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The CO2 emissions from dry freshwater systems represent a so far overlooked process in the global carbon cycle. Recent research indicates that drying and rewetting of freshwater sediments creates hot spots of carbon mineralization and thus CO2 emissions, which are probably relevant on a global scale (Gómez-Gener et al., 2016; Reverey et al., 2016; Von Schiller et al., 2014). However, existing knowledge is scarce and mainly based on regional studies from e.g. U.S.A. (Gallo et al., 2014) or Spain (Gómez-Gener et al., 2016), investigating specific systems (either lotic or lentic), though underlying biogeochemical processes are assumed to be globally valid (Reverey et al., 2016).Habitats with exposed sediments include ephemeral rivers and ponds as well as shallow sediments of lakes and reservoirs with large water level fluctuations. We hypothesize that CO2 emissions from these sites is higher under dry conditions compared to the flooded phase and relevant on a global scale. To test this hypothesis we want to quantify CO2 emissions from dry sediments in different types of dry habitats all over the globe (<100 sites).The CO2 flux shall be measured by a simple static closed chamber approach. These flux measurements will be accompanied by a number of basic measurements (like temperature, sediment moisture, etc.) and site data to assess potential regulating factors. If the data allow, we would also check the importance of CH4 and N2O emissions from dry sediments. We would like to generate a global dataset with the help of a number of selected international collaborators. In case of time restrictions, inclusion of more systems is more important than replicates within systems. The collection and interpretation of the dataset shall lead to a joint publication. More information:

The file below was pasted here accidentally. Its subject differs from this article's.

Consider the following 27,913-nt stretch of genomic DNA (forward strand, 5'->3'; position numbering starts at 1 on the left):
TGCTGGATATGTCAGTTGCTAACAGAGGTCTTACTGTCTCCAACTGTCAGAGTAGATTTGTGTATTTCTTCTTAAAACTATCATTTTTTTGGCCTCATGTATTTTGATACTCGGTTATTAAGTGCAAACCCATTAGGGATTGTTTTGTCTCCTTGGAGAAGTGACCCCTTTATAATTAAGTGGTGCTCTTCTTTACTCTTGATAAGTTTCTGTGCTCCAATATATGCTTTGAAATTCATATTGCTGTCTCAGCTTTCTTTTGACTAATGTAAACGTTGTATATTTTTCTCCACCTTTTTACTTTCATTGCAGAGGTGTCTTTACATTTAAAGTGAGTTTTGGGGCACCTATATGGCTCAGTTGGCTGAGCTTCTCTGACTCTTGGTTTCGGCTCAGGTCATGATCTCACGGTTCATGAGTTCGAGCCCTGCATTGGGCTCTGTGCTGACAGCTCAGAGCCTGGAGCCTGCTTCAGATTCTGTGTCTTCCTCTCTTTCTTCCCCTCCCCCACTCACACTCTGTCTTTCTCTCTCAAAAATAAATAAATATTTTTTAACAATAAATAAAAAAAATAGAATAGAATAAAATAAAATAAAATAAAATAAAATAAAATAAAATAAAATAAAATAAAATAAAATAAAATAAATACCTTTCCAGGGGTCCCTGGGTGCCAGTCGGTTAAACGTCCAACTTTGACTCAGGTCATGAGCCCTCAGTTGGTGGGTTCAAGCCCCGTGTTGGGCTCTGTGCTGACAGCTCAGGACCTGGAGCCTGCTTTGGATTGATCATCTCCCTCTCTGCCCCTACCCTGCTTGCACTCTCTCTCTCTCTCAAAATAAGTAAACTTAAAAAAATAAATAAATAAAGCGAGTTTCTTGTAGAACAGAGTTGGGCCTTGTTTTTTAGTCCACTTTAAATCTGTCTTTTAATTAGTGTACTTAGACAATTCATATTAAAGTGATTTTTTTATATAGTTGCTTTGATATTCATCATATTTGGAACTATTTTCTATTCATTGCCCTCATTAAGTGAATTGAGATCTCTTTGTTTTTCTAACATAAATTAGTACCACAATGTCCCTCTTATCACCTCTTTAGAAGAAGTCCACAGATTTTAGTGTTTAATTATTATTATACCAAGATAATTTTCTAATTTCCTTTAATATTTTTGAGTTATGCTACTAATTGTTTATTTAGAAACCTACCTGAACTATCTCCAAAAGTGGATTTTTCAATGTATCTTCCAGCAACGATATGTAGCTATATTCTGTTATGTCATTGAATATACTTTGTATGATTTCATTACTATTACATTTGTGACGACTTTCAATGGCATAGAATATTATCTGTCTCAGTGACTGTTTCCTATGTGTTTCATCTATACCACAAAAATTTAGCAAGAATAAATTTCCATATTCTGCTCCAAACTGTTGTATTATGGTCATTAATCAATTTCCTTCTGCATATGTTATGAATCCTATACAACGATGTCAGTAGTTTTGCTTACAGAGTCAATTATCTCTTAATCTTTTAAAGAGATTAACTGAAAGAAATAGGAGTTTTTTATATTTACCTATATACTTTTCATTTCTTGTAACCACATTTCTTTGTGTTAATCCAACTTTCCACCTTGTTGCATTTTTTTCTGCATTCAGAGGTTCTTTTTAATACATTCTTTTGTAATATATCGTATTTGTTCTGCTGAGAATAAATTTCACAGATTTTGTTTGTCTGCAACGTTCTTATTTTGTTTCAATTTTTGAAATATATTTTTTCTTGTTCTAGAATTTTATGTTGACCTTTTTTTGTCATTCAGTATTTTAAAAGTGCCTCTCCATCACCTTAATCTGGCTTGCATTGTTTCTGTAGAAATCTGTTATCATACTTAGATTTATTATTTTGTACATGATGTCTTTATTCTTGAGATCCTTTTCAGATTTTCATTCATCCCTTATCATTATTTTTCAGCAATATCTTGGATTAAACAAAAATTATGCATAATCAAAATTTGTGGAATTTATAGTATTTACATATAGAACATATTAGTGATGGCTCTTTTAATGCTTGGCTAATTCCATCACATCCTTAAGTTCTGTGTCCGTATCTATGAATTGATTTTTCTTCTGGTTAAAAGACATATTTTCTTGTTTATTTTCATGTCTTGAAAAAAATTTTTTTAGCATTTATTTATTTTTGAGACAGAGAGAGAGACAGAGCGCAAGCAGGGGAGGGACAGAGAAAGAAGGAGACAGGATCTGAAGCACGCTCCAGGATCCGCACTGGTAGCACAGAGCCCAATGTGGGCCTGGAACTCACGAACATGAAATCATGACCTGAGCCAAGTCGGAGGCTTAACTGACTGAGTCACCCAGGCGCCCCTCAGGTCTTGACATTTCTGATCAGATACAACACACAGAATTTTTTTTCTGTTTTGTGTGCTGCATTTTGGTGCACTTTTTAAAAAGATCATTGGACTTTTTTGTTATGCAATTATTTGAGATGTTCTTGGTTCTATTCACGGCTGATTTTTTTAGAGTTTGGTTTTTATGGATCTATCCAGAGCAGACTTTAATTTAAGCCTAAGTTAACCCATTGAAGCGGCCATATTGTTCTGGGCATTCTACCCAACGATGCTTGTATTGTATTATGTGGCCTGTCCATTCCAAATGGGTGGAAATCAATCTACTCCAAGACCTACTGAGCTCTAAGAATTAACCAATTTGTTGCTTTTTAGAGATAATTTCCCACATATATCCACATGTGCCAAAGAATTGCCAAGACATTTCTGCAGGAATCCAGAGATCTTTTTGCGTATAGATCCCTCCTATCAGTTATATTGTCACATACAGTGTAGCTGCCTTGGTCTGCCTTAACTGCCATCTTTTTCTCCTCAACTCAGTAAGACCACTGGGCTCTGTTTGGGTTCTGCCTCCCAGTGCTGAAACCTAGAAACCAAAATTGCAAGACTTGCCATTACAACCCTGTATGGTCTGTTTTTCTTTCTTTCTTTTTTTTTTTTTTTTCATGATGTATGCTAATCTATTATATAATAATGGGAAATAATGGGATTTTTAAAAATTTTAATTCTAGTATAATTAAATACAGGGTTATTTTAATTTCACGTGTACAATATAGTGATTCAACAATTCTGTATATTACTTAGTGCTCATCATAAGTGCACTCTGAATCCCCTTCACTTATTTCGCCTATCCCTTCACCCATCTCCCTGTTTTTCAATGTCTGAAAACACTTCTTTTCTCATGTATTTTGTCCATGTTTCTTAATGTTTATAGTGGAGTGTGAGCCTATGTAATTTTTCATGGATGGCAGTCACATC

2016-09-08 to 2018-06-30

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